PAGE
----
In other words, TDS can air anything that Comedy Central doesn't specifically stop them from putting out. Getting it by the producer is no problem, because the producer is Jon Stewart, and he has decreed that there are no sacred cows. Not even himself. Stewart let it be known very early on that, as the ranking Jew on that soundstage, he hereby granted the correspondents permission to make as many stupid stereotypical Jewish jokes as they wanted. It has resulted in moments like the time Stewart broke a glass on stage and opted to continue the sketch while he tried to stop his hand from bleeding, and John Oliver -- who is Brummie? English of some sort -- got most of the way through his lines before interrupting himself to say, "Don't be so Jewish about it, you're fine." Stewart just about died laughing. The other comedians on the show were quick to follow suit. I was particularly entertained by the way they decided to hand Stephen Colbert, a devout Roman Catholic IRL, host duties for "This Week In God". They also occasionally sink their teeth deep into the hand that feeds them, particularly when the network's parent company Viacom decided to officially support SOPA.

Their headlines segment runs on the same quick cycle as regular news does, so 'too soon' has no real meaning for them. Stewart has occasionally apologized when he reconsiders and feels he's crossed the line with a joke -- or crossed it an odd number of times -- but if they've decided to drop the pretense and treat something as if it's not funny, then it's not fucking funny. When The Daily Show decides that you're too corrupt, incompetent, or just plain cruel to make jokes about anymore, it is (literally) Serious Business.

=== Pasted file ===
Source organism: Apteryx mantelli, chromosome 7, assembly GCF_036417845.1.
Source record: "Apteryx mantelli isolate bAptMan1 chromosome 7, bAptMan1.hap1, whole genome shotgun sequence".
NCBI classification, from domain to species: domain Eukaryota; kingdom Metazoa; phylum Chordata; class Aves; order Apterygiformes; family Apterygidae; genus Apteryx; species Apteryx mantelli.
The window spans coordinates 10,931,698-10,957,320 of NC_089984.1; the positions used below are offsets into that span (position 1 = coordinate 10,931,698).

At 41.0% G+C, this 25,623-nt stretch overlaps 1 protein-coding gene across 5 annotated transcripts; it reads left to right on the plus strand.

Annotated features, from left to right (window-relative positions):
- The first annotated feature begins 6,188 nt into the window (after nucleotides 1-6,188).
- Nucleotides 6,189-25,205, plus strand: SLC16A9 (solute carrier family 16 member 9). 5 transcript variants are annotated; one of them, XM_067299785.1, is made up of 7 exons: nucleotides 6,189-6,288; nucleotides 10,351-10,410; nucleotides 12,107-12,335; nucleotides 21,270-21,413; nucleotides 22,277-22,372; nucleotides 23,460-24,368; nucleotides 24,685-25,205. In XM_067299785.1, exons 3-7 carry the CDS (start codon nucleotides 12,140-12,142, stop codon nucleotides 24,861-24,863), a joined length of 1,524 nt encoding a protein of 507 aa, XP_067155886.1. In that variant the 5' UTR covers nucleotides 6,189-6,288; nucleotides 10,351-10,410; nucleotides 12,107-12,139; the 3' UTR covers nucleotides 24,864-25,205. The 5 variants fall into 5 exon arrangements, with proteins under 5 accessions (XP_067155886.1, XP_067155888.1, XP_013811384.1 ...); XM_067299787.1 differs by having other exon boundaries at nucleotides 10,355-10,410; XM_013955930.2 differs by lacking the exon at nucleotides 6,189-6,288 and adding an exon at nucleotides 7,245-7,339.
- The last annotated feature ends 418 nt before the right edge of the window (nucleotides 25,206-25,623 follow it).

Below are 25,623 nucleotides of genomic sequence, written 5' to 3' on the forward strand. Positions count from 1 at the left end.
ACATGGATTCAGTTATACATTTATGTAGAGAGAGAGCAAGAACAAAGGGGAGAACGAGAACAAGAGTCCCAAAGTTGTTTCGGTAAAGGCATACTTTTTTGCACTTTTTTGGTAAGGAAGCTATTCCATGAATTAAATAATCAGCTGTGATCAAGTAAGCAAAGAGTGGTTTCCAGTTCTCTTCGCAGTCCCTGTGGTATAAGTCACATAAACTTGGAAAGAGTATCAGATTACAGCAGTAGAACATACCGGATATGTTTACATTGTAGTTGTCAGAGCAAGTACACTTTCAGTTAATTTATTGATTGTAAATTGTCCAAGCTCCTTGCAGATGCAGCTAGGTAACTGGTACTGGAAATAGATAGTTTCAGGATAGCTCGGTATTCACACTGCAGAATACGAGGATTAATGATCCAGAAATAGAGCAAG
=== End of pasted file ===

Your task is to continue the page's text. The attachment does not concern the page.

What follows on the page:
The spinoff show The Colbert Report has such a tremendous geeky fanbase that Wikipedia used to have a blanket policy of locking edits on any page Colbert mentioned on the air, to try and stem the chaos. Colbert is more interested in culture jamming than Stewart -- he had a tendency to send his followers swarming at random internet polls, and they almost got a bridge in Hungary named after him until he found out that the government wouldn't do that unless he spoke Hungarian, and was already dead -- but they collaborated in several bits, the most notable one being an extended troll of the Securities & Exchange Commission and FCC over the rules (not) regulating what political action committees could spend money on in support of candidates. Colbert ran for POTUS in 2008 (only in South Carolina, his home state) and terrifyingly enough, scored better in the polls than a couple of real candidates on the ticket. (The character he plays is a rabid neo-conservative, but he ran on the left-wing ticket because, as it turns out, buying a slot in the Democratic primaries is way cheaper.) They collaborated in 2010 on the Rally To Restore Sanity and/or Fear, which you can view in its entirety on YouTube.